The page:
• A member of the Women’s Land Army milks a cow, probably at the WLA training centre at Cannington, Somerset, c 1940. Source: IWM D186
  • Ivy Archer (nee Lock) milking a cow with a fellow Land Girl in Exmoor. Source: Unforgotten Exmoor
Apr 252014

Sunset across fields. Land army girl, mobile milk maid, Daphne Perry riding bicycle through countryside. She gets off and pushes bike across muddy field. Several shots of Daphne milking cows by machinery. Daphne weighs milk in buckets and writes it down in a book. Girl driving cows through gate into field. Land girl walking out of farm and onto country road, she waves to a man on a bike.

Source: British Pathe

Read more about dairy farming during World War Two here.

Mar 202014

The East Grinstead Observer (17th June, 1916).

At St. Michael’s Parish Hall, Miss Bradley, agricultural organising officer for the Board of Trade, said that Sussex had been one of the best countries for recruiting for the army and navy, and she hoped that with the co-operation of the farmers it would occupy a similar position with regard to women working on the land and filling the places of the men who had gone to fight for their country. She knew that in Sussex there was a strong feeling against “foreigners”, and therefore it was all the more necessary that women of Sussex should help in this movement, so that it would not be necessary to import female labour from other counties. She believed that the home grown food supply would be a quarter below the average that year. Women generally had responded splendidly to this call for service. The same could not hardly be said of the farmers, but she realised that there were difficulties and prejudices were being gradually overcome and that when farmers realised that women could do useful work they would accept their service more and more readily. Women were proving in many directions that they could perform useful work – in offices, in munition works, and she had even seen them assisting in tarring and repairing roads. On farms, too, they could be of great assistance they could do valuable work with weeding. Three pence an hour was the minimum wage for untrained helpers.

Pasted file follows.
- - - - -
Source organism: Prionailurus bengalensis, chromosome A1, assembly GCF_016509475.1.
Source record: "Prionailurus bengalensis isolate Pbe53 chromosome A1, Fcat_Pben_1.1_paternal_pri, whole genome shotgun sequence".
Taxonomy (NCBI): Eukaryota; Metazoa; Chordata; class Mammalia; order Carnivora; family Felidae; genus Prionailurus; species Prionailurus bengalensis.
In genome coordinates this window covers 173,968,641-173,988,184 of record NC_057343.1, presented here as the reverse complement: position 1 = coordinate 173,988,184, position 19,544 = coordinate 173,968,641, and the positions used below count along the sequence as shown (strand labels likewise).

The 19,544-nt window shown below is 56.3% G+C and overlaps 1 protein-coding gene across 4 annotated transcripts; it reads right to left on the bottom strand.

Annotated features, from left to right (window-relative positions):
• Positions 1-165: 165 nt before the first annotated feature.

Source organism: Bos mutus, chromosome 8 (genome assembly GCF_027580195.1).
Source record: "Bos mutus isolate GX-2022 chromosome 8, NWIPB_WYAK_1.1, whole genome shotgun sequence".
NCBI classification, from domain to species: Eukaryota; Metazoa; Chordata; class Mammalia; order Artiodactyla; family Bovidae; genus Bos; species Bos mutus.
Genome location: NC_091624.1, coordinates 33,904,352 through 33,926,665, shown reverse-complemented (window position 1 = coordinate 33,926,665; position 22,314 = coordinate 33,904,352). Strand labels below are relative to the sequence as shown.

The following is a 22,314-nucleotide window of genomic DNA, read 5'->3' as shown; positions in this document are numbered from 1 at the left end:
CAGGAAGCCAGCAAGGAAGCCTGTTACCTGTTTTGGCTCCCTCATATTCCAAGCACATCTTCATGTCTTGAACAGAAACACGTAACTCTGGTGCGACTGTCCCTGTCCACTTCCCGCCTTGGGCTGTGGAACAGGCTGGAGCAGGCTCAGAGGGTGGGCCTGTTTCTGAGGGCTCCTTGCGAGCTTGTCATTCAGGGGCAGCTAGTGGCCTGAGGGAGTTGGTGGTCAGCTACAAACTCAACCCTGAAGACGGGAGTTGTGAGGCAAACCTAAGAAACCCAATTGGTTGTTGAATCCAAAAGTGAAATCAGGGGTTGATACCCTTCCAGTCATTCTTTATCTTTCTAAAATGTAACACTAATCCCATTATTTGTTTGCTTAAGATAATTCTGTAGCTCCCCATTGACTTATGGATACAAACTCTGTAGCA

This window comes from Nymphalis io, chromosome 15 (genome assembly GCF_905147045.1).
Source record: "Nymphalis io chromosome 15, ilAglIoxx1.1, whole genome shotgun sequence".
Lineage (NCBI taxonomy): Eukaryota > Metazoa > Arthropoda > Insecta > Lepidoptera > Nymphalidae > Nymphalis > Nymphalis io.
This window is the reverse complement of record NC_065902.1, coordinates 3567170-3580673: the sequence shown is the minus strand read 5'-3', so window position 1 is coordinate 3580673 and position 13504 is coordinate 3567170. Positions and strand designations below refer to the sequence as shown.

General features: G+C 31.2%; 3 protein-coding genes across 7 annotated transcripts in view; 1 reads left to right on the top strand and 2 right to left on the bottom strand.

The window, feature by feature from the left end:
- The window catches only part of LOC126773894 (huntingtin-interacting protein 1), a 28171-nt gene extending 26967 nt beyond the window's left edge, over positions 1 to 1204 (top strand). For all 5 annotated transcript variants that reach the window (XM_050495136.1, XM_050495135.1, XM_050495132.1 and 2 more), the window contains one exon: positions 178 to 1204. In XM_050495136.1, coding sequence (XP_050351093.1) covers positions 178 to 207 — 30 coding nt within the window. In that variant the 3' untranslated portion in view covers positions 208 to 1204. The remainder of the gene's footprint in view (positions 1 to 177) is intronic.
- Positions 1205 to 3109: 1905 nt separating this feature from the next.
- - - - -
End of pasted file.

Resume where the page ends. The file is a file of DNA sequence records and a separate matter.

Source: Spartacus Educational